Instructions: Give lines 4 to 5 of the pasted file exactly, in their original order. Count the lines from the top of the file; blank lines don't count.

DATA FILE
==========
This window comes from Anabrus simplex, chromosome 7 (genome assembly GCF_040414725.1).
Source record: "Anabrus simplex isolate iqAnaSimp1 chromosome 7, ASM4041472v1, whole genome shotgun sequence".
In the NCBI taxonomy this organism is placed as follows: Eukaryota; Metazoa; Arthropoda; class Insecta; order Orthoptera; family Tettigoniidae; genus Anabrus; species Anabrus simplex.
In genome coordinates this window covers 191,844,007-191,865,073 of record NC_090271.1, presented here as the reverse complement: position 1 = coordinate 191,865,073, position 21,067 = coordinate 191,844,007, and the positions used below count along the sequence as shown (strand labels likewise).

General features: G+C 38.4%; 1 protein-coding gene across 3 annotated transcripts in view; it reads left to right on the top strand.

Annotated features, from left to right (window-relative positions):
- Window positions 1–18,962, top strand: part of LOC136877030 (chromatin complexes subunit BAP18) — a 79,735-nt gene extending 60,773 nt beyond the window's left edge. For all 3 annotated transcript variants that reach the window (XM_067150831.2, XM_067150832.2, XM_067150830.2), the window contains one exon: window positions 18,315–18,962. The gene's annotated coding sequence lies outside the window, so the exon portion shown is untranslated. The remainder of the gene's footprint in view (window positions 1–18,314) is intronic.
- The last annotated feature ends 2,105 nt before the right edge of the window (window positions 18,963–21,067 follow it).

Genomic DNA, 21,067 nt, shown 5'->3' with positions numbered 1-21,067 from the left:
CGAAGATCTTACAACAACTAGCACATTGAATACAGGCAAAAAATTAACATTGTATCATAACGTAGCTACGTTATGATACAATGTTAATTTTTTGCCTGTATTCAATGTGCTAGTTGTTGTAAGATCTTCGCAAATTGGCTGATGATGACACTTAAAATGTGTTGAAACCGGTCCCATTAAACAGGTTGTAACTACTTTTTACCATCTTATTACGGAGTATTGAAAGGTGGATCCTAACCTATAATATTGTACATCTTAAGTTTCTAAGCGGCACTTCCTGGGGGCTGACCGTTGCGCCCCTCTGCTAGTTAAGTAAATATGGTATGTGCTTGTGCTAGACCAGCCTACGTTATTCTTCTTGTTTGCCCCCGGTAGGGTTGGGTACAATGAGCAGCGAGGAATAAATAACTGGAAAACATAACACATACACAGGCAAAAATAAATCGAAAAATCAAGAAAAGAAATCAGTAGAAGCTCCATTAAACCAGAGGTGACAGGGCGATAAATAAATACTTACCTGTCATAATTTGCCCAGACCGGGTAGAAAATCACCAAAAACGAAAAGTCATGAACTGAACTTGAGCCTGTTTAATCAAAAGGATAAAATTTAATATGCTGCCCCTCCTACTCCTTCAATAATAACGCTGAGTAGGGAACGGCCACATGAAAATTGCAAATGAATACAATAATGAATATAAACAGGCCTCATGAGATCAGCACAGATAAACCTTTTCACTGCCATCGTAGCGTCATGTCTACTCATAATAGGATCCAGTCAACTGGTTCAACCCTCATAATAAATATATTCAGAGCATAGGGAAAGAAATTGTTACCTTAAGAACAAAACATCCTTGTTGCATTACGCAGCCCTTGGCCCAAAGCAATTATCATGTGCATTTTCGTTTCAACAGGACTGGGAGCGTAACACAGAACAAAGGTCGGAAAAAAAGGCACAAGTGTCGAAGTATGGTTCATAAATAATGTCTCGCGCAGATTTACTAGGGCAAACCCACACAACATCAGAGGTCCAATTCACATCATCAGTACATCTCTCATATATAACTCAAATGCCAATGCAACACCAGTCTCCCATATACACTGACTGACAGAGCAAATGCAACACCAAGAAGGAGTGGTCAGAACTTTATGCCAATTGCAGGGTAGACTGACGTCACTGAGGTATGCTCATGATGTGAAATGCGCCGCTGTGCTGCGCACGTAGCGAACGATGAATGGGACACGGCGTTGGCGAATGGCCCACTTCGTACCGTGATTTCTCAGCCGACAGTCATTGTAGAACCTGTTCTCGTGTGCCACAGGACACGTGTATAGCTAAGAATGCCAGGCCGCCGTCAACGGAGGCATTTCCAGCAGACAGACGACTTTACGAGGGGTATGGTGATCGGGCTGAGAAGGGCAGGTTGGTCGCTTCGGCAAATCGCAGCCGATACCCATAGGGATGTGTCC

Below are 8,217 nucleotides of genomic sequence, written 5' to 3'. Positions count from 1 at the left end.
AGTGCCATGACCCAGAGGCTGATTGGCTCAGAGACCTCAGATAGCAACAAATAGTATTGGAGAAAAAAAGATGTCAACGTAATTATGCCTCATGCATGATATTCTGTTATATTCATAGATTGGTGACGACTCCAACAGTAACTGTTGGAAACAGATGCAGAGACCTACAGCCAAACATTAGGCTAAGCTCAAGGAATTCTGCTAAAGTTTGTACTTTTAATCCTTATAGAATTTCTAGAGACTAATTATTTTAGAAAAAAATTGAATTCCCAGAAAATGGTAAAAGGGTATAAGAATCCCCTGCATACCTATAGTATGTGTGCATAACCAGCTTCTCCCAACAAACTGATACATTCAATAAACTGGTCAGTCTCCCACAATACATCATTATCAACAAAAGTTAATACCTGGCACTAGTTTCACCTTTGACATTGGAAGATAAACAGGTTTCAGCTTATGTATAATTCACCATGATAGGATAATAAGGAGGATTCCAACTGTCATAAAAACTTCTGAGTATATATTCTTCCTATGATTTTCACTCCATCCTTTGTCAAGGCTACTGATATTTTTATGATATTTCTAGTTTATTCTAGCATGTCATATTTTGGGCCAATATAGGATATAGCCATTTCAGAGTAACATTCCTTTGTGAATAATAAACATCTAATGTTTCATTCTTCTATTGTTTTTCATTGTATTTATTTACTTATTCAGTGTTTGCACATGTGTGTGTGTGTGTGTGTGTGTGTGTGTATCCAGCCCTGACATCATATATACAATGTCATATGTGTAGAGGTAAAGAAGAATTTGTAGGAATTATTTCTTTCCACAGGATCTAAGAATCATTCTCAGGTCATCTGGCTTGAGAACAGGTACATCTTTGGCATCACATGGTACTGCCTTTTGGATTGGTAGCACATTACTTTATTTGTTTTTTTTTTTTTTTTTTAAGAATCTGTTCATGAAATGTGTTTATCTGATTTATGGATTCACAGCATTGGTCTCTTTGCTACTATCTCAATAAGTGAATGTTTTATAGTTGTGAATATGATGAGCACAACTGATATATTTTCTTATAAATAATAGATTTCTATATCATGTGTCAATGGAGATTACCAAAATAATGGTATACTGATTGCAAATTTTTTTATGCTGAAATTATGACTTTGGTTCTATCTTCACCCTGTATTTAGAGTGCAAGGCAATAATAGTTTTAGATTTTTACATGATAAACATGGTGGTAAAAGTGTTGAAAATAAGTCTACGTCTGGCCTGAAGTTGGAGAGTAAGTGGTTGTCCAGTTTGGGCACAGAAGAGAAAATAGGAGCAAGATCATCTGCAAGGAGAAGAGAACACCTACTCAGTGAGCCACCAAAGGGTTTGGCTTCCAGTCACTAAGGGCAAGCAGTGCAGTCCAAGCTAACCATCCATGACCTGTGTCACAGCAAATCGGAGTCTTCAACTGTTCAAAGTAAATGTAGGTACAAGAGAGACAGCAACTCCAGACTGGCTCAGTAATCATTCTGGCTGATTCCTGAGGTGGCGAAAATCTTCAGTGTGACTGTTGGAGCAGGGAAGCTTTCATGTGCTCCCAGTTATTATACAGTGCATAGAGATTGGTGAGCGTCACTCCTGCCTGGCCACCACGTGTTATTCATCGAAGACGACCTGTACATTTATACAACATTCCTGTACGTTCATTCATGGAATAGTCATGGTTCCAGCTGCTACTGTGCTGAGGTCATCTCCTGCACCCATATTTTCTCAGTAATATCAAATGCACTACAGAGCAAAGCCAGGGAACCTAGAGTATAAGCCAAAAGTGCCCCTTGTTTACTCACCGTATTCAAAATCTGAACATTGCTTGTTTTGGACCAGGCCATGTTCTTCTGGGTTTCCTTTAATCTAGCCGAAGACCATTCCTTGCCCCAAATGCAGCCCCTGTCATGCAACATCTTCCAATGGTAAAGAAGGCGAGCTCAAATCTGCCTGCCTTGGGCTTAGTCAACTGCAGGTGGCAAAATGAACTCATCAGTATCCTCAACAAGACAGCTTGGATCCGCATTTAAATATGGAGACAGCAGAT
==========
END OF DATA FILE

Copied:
In genome coordinates this window covers 191,844,007-191,865,073 of record NC_090271.1, presented here as the reverse complement: position 1 = coordinate 191,865,073, position 21,067 = coordinate 191,844,007, and the positions used below count along the sequence as shown (strand labels likewise).

General features: G+C 38.4%; 1 protein-coding gene across 3 annotated transcripts in view; it reads left to right on the top strand.